Analysis Of The Final Problem By Sir Arthur Conan Doyle

933 Words 4 Pages
In Sir Arthur Conan Doyle’s “The Final Problem”, a short story in his collection The Memoirs of Sherlock Homes, he introduces a character known as Professor James Moriarty. Doyle’s creation of Moriarty was influenced by major criminals, who were known for terrorizing Victorian England such as Adam Worth and Jack the Ripper. Doyle had designed Moriarty to be a criminal mastermind who represents an opposition towards Victorian morality, and made him an “other” of Victorian England’s society. Victorian morality was a strict ethical code and a low tolerance for crime, which were the values of people living in 19th century England. Moriarty became an “other” of their society because he was known to oppose these beliefs, due to the fact that he had …show more content…
Malcolm Gaskill’s Crime and Mentalities in Early Modern England, also provides important context information about criminals in Victorian England. Context about Jack the Ripper, one of the people Moriarty is based off of, is found in the journal article, "Insinuation: "Détournement" As Gendered Repetition." By Patrick Greaney. "Ethics Replaces Morality: The Victorian Legacy To Bloomsbury” by Todd P Avery, explains the concept of Victorian morality, as does Kellye Dubard’s "Victorian Values Revisited; Step Back Not Necessarily a Step Ahead; Few Responses Call for Return to Sterner …show more content…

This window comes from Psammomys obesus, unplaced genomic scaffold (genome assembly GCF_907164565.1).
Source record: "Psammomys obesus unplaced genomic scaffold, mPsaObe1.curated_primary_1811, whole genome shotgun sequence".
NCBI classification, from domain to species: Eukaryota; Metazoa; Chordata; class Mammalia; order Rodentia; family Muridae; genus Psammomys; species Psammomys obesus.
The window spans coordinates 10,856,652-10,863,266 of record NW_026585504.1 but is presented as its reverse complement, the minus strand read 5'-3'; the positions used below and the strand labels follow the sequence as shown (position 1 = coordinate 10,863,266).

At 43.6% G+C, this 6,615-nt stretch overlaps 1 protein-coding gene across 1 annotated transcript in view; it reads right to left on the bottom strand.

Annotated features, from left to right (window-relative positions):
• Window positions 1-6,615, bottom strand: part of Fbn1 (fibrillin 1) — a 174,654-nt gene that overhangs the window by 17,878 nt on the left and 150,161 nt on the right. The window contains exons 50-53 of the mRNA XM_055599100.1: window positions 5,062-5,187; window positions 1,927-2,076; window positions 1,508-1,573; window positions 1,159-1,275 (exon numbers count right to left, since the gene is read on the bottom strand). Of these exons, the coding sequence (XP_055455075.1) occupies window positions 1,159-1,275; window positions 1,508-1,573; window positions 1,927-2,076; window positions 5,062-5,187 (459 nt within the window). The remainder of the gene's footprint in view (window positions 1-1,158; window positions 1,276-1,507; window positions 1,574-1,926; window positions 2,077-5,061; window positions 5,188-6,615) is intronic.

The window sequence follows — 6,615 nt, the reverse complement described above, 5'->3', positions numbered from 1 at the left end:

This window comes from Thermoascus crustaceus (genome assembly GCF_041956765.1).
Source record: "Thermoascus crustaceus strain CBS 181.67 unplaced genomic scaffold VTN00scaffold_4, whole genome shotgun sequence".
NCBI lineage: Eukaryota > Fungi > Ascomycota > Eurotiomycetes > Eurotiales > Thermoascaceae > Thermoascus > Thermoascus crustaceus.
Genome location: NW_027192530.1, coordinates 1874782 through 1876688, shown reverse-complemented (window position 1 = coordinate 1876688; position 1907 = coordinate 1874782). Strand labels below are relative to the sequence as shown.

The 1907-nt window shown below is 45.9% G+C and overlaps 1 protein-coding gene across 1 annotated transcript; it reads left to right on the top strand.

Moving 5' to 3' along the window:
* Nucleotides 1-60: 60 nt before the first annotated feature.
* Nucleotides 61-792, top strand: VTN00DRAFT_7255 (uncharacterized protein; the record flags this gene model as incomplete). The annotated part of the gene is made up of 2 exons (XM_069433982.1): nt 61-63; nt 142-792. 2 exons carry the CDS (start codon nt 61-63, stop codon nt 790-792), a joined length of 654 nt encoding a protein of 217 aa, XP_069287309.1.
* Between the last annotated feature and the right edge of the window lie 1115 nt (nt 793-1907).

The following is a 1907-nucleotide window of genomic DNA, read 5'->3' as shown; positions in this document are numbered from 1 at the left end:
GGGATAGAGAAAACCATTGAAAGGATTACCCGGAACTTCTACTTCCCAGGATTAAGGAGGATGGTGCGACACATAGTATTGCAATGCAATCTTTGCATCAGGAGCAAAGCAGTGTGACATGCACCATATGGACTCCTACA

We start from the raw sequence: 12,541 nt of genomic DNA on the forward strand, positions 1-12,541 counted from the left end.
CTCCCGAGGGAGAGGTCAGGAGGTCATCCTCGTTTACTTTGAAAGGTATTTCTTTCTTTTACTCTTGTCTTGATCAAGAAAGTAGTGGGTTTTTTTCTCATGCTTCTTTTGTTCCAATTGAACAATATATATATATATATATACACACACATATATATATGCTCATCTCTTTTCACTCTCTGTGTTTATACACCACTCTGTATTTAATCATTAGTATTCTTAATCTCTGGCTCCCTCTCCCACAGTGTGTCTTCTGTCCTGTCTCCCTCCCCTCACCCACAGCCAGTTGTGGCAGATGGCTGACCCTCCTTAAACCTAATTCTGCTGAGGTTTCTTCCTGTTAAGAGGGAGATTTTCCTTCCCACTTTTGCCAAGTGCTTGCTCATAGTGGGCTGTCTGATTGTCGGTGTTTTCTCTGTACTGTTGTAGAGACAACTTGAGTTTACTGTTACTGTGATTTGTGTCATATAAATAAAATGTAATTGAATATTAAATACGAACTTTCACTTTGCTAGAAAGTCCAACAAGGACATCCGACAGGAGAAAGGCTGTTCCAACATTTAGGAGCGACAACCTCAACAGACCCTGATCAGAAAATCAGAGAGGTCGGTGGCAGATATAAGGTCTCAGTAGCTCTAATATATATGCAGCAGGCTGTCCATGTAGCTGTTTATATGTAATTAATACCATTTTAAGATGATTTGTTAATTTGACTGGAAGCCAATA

His lack of respect or Victorian morality, and his love for crime had caused him to be a villain in Doyle’s short story. Doyle had designed Moriarty to be this criminal mastermind because he had lived in an era where London was full of gangs and crimes, he had used major criminals from his society to build his villain from including Adam Worth, the original “Napoleon of Crime”, and Jack the Ripper, a serial killer. If Doyle hadn’t lived where he had during that era it is likely that Moriarty wouldn’t be the same character that Doyle made him to be, Moriarty could have been a pirate or warrior if Doyle had lived in a different place or

Related Documents